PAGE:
Ethical dilemmas of New York City social workers
Ain, Eileen Joan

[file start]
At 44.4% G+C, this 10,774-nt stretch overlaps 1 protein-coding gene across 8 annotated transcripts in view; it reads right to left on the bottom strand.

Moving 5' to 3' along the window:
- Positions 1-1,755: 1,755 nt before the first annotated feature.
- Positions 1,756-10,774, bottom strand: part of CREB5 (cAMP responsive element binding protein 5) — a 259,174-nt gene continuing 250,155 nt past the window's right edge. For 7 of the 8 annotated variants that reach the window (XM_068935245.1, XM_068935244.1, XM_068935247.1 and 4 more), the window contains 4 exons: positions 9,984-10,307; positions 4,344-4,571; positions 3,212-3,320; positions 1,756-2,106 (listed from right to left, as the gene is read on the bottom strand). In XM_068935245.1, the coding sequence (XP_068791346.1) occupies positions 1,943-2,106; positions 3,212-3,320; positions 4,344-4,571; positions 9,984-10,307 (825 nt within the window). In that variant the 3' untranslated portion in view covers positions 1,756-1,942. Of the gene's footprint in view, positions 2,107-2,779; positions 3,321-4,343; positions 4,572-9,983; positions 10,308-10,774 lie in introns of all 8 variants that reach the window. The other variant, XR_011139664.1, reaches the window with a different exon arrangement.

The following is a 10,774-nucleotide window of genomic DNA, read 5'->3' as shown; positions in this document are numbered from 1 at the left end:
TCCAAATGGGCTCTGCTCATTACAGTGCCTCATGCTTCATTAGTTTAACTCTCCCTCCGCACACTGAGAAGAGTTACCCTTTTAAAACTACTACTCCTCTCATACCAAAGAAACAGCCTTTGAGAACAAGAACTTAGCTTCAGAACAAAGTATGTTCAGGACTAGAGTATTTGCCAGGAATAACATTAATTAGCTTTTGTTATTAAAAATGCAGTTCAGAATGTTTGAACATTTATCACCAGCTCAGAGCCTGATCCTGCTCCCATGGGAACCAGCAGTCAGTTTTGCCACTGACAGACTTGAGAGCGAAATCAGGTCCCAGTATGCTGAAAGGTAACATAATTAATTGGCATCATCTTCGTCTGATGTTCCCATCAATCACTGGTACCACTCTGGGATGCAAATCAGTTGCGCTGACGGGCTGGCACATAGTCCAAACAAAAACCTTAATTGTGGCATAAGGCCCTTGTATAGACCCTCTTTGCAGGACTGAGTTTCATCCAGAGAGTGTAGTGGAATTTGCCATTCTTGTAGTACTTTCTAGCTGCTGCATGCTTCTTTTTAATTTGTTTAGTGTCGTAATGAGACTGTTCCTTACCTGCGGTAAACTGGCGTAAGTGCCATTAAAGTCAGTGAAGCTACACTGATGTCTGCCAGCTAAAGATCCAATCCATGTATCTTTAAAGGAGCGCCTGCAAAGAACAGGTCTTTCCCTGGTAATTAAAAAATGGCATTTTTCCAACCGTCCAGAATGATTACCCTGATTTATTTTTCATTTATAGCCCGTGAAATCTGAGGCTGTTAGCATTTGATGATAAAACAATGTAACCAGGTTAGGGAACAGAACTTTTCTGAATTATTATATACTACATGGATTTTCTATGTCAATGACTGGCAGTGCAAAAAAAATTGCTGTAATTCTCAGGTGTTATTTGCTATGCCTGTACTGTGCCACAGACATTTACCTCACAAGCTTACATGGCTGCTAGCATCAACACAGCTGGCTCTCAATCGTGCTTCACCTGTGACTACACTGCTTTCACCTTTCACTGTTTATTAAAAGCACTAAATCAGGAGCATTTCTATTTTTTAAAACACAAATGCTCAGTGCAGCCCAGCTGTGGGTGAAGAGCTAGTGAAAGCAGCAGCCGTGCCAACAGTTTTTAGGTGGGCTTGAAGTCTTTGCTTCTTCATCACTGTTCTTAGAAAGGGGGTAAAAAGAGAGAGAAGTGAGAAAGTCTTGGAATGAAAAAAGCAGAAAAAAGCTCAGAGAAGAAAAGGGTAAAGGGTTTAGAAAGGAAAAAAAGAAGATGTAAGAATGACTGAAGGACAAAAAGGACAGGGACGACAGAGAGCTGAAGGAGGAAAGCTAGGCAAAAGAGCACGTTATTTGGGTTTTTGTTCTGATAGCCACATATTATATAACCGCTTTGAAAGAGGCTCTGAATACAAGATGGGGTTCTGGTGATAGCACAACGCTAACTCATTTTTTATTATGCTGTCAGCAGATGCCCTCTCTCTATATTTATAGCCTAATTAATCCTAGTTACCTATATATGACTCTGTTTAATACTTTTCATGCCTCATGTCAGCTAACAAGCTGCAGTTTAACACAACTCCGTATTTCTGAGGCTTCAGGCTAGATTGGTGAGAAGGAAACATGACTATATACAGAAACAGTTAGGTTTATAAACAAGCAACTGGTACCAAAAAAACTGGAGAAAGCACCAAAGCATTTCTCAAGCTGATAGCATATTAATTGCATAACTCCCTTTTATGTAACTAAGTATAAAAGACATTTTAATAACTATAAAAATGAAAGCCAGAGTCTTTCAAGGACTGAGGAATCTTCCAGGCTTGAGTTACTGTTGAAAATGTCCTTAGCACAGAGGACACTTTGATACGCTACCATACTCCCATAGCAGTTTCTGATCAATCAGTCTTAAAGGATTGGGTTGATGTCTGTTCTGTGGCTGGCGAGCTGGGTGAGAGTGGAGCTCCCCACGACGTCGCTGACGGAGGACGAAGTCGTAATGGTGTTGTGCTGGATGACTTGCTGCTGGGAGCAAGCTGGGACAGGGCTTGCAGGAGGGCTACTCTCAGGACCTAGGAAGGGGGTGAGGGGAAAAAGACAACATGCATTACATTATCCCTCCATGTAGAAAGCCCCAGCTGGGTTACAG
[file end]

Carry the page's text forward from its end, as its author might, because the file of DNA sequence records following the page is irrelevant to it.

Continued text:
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The purpose of the research study was to explore how social workers make ethical decisions by examining the impact of their education in ethics, with whom and what they consult, and the decisions they make to resolve ethical dilemmas.;The key research question was how do social workers seek to resolve ethical dilemmas in their practice. Study questions and hypotheses specifically address the ethical decision making process. The independent variables are education in ethics, knowledge and use of the NASW Code of Ethics, ethics support systems, and demographic characteristics. The dependent variables are frequency and types of perceived ethical dilemmas, and the actions taken to resolve them.;The Ethics and Professional Standards Committee of the New York City Chapter of the National Association of Social Workers and the Committee on Clinical Investigation, Albert Einstein School of Medicine, Yeshiva University approved the study. The survey was made up of closed and open-ended questions. A cover letter that assured confidentiality and anonymity, and a return envelope accompanied the survey that was sent to a random sample of 1200 members of the NYC NASW with a nearly twenty five percent return rate (n = 287).;The focus of the conclusions is on social workers processes to resolve ethical dilemmas and the factors that influence decision-making. In all social work fields of practice, respondents first consult colleagues, turn to supervisors, trusted friends and significant others, and then to the NASW Code of Ethics to resolve ethical dilemmas. The main ethics themes upon which they deliberate are confidentiality, informed consent, self-determination, and dual relationships.;Value systems of the client, social worker and the profession are important in resolving ethical dilemmas. Academic ethics education and post-degree training need to be intensified, and include axiological and philosophical ethical constructs, in-depth study of the NASW Code of Ethics and individual case study. Technological supports, such as an interactive ethics website, increased communications through the NASW Ethics Helpline, and development of an alliance between law and social work need to be implemented.;Social workers are self-reliant and motivated to gain knowledge of ethics. Further research is needed in how ethical dilemmas are resolved, especially as the profession gains awareness of its potential as a change agent for clients and for the betterment of society. In conclusion, New York City social workers show dedication for working through dilemmas. In so doing they maintain tenets of professionalism within the moral contexts of society.